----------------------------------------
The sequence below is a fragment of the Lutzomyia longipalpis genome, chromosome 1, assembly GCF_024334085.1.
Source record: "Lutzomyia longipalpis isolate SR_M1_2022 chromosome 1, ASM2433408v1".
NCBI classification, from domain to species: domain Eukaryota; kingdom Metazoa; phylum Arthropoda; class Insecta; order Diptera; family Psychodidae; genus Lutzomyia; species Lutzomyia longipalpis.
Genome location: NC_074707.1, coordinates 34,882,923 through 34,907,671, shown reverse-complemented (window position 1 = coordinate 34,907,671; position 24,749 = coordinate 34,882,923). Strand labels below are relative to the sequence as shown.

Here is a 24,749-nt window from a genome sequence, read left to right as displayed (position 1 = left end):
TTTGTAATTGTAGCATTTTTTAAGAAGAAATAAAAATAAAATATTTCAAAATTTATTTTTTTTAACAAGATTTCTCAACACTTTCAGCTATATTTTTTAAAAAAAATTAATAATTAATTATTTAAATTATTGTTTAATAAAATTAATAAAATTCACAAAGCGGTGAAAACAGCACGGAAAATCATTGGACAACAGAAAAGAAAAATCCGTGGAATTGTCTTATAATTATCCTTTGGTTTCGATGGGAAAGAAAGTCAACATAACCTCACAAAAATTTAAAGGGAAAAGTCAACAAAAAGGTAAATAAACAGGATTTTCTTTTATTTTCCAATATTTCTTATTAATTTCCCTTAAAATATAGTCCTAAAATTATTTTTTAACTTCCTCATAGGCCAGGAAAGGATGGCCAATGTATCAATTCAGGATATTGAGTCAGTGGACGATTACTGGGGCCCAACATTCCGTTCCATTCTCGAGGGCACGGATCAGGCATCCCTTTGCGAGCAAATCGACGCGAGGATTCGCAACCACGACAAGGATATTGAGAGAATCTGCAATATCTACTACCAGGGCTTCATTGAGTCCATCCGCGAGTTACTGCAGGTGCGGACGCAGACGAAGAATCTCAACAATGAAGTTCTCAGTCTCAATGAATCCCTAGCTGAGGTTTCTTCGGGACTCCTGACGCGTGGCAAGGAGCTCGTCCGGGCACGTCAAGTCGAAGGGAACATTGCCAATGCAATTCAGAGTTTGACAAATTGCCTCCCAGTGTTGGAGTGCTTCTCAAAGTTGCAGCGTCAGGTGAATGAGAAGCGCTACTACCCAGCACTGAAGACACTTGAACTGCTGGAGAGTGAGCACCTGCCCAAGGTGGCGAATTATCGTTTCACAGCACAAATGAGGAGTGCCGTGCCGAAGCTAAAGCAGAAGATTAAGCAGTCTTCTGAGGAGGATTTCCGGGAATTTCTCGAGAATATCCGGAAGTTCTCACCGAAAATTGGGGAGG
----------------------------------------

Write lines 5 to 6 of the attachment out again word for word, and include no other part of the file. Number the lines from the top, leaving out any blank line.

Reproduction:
Here is a 24,749-nt window from a genome sequence, read left to right as displayed (position 1 = left end):
TTTGTAATTGTAGCATTTTTTAAGAAGAAATAAAAATAAAATATTTCAAAATTTATTTTTTTTAACAAGATTTCTCAACACTTTCAGCTATATTTTTTAAAAAAAATTAATAATTAATTATTTAAATTATTGTTTAATAAAATTAATAAAATTCACAAAGCGGTGAAAACAGCACGGAAAATCATTGGACAACAGAAAAGAAAAATCCGTGGAATTGTCTTATAATTATCCTTTGGTTTCGATGGGAAAGAAAGTCAACATAACCTCACAAAAATTTAAAGGGAAAAGTCAACAAAAAGGTAAATAAACAGGATTTTCTTTTATTTTCCAATATTTCTTATTAATTTCCCTTAAAATATAGTCCTAAAATTATTTTTTAACTTCCTCATAGGCCAGGAAAGGATGGCCAATGTATCAATTCAGGATATTGAGTCAGTGGACGATTACTGGGGCCCAACATTCCGTTCCATTCTCGAGGGCACGGATCAGGCATCCCTTTGCGAGCAAATCGACGCGAGGATTCGCAACCACGACAAGGATATTGAGAGAATCTGCAATATCTACTACCAGGGCTTCATTGAGTCCATCCGCGAGTTACTGCAGGTGCGGACGCAGACGAAGAATCTCAACAATGAAGTTCTCAGTCTCAATGAATCCCTAGCTGAGGTTTCTTCGGGACTCCTGACGCGTGGCAAGGAGCTCGTCCGGGCACGTCAAGTCGAAGGGAACATTGCCAATGCAATTCAGAGTTTGACAAATTGCCTCCCAGTGTTGGAGTGCTTCTCAAAGTTGCAGCGTCAGGTGAATGAGAAGCGCTACTACCCAGCACTGAAGACACTTGAACTGCTGGAGAGTGAGCACCTGCCCAAGGTGGCGAATTATCGTTTCACAGCACAAATGAGGAGTGCCGTGCCGAAGCTAAAGCAGAAGATTAAGCAGTCTTCTGAGGAGGATTTCCGGGAATTTCTCGAGAATATCCGGAAGTTCTCACCGAAAATTGGGGAGG